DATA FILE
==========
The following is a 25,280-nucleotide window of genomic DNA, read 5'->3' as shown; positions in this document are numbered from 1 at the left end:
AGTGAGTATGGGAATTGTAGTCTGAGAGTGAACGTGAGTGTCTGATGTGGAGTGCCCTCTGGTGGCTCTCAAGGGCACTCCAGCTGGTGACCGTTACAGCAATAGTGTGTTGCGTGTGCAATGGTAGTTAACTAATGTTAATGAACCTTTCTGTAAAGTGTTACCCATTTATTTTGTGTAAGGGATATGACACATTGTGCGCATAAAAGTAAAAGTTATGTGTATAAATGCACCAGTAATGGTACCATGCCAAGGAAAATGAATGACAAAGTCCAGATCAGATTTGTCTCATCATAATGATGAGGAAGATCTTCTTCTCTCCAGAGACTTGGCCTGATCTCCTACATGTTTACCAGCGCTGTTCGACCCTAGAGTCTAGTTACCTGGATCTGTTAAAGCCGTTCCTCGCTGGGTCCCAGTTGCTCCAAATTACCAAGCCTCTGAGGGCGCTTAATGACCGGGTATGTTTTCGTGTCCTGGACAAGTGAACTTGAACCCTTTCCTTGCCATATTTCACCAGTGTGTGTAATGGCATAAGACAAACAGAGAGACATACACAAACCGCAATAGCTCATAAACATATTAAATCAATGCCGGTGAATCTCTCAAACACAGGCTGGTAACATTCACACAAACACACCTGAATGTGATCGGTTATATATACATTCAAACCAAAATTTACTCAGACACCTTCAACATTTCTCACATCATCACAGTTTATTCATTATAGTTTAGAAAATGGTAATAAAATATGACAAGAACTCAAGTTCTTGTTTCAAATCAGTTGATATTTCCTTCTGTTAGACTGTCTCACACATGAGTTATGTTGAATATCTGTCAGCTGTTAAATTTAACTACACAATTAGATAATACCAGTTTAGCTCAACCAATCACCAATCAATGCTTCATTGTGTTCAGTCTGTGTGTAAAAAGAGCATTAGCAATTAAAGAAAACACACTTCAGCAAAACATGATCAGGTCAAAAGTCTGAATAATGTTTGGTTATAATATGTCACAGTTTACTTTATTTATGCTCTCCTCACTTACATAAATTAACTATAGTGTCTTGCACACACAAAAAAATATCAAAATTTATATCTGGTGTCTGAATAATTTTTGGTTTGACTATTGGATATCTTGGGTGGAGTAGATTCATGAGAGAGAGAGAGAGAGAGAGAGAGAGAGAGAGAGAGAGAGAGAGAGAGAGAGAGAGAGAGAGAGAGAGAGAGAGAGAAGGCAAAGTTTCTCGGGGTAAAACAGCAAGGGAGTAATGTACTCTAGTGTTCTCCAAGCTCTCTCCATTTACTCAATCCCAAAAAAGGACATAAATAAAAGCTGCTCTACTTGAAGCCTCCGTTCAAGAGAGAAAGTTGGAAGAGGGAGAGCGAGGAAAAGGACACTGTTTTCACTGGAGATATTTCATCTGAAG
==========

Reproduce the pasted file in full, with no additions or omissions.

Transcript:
The following is a 25,280-nucleotide window of genomic DNA, read 5'->3' as shown; positions in this document are numbered from 1 at the left end:
AGTGAGTATGGGAATTGTAGTCTGAGAGTGAACGTGAGTGTCTGATGTGGAGTGCCCTCTGGTGGCTCTCAAGGGCACTCCAGCTGGTGACCGTTACAGCAATAGTGTGTTGCGTGTGCAATGGTAGTTAACTAATGTTAATGAACCTTTCTGTAAAGTGTTACCCATTTATTTTGTGTAAGGGATATGACACATTGTGCGCATAAAAGTAAAAGTTATGTGTATAAATGCACCAGTAATGGTACCATGCCAAGGAAAATGAATGACAAAGTCCAGATCAGATTTGTCTCATCATAATGATGAGGAAGATCTTCTTCTCTCCAGAGACTTGGCCTGATCTCCTACATGTTTACCAGCGCTGTTCGACCCTAGAGTCTAGTTACCTGGATCTGTTAAAGCCGTTCCTCGCTGGGTCCCAGTTGCTCCAAATTACCAAGCCTCTGAGGGCGCTTAATGACCGGGTATGTTTTCGTGTCCTGGACAAGTGAACTTGAACCCTTTCCTTGCCATATTTCACCAGTGTGTGTAATGGCATAAGACAAACAGAGAGACATACACAAACCGCAATAGCTCATAAACATATTAAATCAATGCCGGTGAATCTCTCAAACACAGGCTGGTAACATTCACACAAACACACCTGAATGTGATCGGTTATATATACATTCAAACCAAAATTTACTCAGACACCTTCAACATTTCTCACATCATCACAGTTTATTCATTATAGTTTAGAAAATGGTAATAAAATATGACAAGAACTCAAGTTCTTGTTTCAAATCAGTTGATATTTCCTTCTGTTAGACTGTCTCACACATGAGTTATGTTGAATATCTGTCAGCTGTTAAATTTAACTACACAATTAGATAATACCAGTTTAGCTCAACCAATCACCAATCAATGCTTCATTGTGTTCAGTCTGTGTGTAAAAAGAGCATTAGCAATTAAAGAAAACACACTTCAGCAAAACATGATCAGGTCAAAAGTCTGAATAATGTTTGGTTATAATATGTCACAGTTTACTTTATTTATGCTCTCCTCACTTACATAAATTAACTATAGTGTCTTGCACACACAAAAAAATATCAAAATTTATATCTGGTGTCTGAATAATTTTTGGTTTGACTATTGGATATCTTGGGTGGAGTAGATTCATGAGAGAGAGAGAGAGAGAGAGAGAGAGAGAGAGAGAGAGAGAGAGAGAGAGAGAGAGAGAGAGAGAGAGAGAGAGAGAAGGCAAAGTTTCTCGGGGTAAAACAGCAAGGGAGTAATGTACTCTAGTGTTCTCCAAGCTCTCTCCATTTACTCAATCCCAAAAAAGGACATAAATAAAAGCTGCTCTACTTGAAGCCTCCGTTCAAGAGAGAAAGTTGGAAGAGGGAGAGCGAGGAAAAGGACACTGTTTTCACTGGAGATATTTCATCTGAAG